After the descent, it was left to Gesink to lead the chase behind Nibali who constantly increased his advantage. The Dutchman only got a bit of help from Valverde until Contador and Mollema sprinted for the minor placings, with the Trek captain leading the main contenders across the line 28 seconds behind Nibali. Poels dropped back to help Thomas limit his losses and so the Welshman is still in fifth. The big loser was Gallopin who was dropped from a group with Rolland and Pinot on the descent and dropped out of the top 10.


Froome defended his advantage of 3.10 of Quintana as he goes into the second rest day. The action will heat up on Wednesday when the riders will tackle the first stage in the Alps. It includes three smaller climbs before the Col d’Allos – the highest climb of the race – precedes the short 6km climb to the finish in Pra Loup.


One for a breakaway

After a day for the sprinters, the breakaway was expected to make it to the finish in stage 16 which included the traditional finish in Gap. The course was 201km long, started in Bourg de Péage and had a flat first third. From there the road was gradually rising until the riders tackled a category 2 climb with 71km to go and then descended to an undulating section. In the final they went up the well-known category 2 Col de Manse before they headed down the tricky descent to the flat final kilometre in Gap.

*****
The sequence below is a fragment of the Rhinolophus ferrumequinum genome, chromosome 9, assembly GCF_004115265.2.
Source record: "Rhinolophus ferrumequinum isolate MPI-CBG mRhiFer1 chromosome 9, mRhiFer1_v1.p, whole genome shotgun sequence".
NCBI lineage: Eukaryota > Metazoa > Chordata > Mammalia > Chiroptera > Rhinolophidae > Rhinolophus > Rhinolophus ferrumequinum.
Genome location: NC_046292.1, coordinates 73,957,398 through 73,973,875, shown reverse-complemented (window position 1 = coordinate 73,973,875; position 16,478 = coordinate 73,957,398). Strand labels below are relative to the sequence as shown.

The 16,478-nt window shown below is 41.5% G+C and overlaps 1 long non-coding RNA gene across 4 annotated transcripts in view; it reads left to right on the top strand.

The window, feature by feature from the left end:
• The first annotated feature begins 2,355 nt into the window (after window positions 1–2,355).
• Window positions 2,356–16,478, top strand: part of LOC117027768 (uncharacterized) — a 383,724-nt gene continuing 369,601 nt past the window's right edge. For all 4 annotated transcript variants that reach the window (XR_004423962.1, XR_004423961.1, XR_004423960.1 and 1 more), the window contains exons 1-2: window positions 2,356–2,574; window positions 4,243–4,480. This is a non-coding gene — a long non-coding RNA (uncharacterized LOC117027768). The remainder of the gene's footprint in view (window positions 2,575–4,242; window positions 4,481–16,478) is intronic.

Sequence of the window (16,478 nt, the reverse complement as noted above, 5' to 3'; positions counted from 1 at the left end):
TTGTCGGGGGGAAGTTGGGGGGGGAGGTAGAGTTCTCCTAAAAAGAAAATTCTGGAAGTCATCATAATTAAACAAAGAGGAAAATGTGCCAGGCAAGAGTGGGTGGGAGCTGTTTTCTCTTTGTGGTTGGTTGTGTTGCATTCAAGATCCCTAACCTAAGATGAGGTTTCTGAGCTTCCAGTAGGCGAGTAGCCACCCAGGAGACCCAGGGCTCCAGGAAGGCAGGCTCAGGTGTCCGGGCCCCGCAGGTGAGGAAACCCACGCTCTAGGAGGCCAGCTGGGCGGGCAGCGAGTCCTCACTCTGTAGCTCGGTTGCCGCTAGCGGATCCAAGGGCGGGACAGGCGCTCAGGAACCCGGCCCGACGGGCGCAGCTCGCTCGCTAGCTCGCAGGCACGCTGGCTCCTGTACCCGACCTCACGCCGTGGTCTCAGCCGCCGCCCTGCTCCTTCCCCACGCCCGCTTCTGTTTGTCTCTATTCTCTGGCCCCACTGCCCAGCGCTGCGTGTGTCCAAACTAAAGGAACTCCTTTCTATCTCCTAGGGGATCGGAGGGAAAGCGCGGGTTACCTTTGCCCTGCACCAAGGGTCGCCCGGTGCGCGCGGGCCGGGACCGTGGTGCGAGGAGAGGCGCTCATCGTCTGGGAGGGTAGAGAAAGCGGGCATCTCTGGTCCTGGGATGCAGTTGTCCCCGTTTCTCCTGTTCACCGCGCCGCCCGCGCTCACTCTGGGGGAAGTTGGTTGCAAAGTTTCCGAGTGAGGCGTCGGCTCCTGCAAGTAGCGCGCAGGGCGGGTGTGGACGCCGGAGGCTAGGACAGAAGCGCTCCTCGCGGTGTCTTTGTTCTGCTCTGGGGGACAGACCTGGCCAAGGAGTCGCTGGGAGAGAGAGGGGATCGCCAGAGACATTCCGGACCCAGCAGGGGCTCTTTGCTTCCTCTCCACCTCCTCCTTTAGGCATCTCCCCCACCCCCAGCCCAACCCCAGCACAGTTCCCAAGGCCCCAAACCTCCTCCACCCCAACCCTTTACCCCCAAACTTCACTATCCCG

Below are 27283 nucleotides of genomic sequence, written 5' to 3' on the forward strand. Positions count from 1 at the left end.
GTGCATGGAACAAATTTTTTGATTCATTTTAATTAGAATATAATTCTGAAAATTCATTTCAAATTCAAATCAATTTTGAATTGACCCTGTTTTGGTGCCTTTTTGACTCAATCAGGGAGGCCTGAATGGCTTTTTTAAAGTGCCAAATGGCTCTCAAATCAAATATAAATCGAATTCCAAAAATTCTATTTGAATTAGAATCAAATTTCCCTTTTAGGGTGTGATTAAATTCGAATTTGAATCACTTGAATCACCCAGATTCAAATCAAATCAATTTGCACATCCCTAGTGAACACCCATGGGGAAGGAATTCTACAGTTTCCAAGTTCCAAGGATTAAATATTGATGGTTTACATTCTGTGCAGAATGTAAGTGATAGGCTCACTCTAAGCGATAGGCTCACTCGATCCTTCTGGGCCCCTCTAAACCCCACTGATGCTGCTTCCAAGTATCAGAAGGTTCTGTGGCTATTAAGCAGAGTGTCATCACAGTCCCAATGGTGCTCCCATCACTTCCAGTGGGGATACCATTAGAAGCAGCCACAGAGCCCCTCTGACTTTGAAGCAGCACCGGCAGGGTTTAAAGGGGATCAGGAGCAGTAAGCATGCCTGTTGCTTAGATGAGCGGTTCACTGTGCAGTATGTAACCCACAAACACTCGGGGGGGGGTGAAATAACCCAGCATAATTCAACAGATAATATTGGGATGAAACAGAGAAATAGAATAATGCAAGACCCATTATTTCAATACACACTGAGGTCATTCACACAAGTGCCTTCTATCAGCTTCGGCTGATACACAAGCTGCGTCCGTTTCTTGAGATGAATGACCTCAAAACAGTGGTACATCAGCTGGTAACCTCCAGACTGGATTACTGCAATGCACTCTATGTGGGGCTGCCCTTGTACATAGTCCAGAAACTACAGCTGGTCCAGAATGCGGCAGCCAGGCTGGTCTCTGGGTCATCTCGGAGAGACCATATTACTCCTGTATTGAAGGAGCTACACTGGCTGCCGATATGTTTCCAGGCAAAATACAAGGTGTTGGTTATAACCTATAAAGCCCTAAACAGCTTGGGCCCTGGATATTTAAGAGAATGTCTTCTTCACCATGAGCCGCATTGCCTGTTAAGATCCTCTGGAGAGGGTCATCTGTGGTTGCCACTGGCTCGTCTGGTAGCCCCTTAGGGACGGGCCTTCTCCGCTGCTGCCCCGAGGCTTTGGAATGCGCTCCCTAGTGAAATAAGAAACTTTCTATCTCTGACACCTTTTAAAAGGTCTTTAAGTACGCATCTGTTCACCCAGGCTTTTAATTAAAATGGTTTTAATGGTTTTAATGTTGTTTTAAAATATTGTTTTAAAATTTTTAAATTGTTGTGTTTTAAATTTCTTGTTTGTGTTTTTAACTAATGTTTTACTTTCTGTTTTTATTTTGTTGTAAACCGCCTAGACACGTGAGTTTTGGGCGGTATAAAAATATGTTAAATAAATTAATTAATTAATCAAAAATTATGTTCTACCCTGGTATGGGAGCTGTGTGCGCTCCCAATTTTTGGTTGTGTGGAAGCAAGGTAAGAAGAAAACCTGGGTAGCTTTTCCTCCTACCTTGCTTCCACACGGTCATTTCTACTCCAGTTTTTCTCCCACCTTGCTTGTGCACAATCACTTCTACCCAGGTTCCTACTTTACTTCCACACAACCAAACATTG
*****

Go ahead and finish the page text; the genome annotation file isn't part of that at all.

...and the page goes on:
It was another very hot day in France when the riders gathered for the start. One rider was absent as Greg Van Avermaet (BMC) had gone home to be present for the birth of his first child.


A big group gets clear

Everyone expected this to be a stage for a breakaway and so it was no surprise that the start was extremely fast, with the riders even enjoying a tailwind. As almost all teams wanted to have a rider in the early break, it was a big 29-rider group that escaped and had an advantage of 25 seconds after just 5km of racing.


Andriy Grivko, Michele Scarponi (Astana), Christophe Riblon (AG2R), Peter Sagan (Tinkoff Saxo), Imanol Erviti (Movistar), Thomas De Gendt, Tony Gallopin, Adam Hansen (Lotto Soudal), Simon Geschke (Giant Alpecin), Marco Haller (Katusha), Michal Goloas, Matteo Trentin (Etixx-QuickStep), Bob Jungels , Laurent Didier, Markel Irizar (Trek), Jarlinson Pantano (IAM), Thomas Voeckler (Europcar), Nelson Oliveira, Filippo Pozzato, Ruben Plaza Molina (Lampre), Daniel Navarro, Luis Angel Mate (Cofidis), Pierrick Fedrigo, Pierre-Luc Perichon (Bretagne Séché), Jan Barta (Bora-Argon 18), Edvald Boasson Hagen, Daniel Teklehaimanot and Serge Pauwels (MTN) were 24 of the riders in the group that escaped but they were unable to cooperate. Hence, the group split and it was Grivko, Riblon, Sagan, De Gendt, Geschke, Haller, Jungels, Oliveira, Plaza Molina, Navarro, Fedrigo and Pauwels who formed a 12-rider front group with a 1.55 advantage over the peloton at the 20km mark. At this point, Scarponi, Erviti, Teklehaimanot, Pantano, Hansen, Golas, Trentin, Voeckler, Didier, Irizar, Pozzato, Mate, Barta, Perichon and Boasson-Hagen were still chasing, 40 seconds behind. The rest of the group, including Gallopin, waited for the peloton.


A big fight

Surprisingly, Barta was dropped from the chase group and found himself 1.35 behind the leader at the 31km mark. At this point, the chasers were at 1.05 while the peloton had sat up and was distanced by 5.00.


The two front groups fought hard against each other and so the gap was still 55 seconds at the 35km mark. After another 8km of racing, the chasers had brought it down to 40 seconds.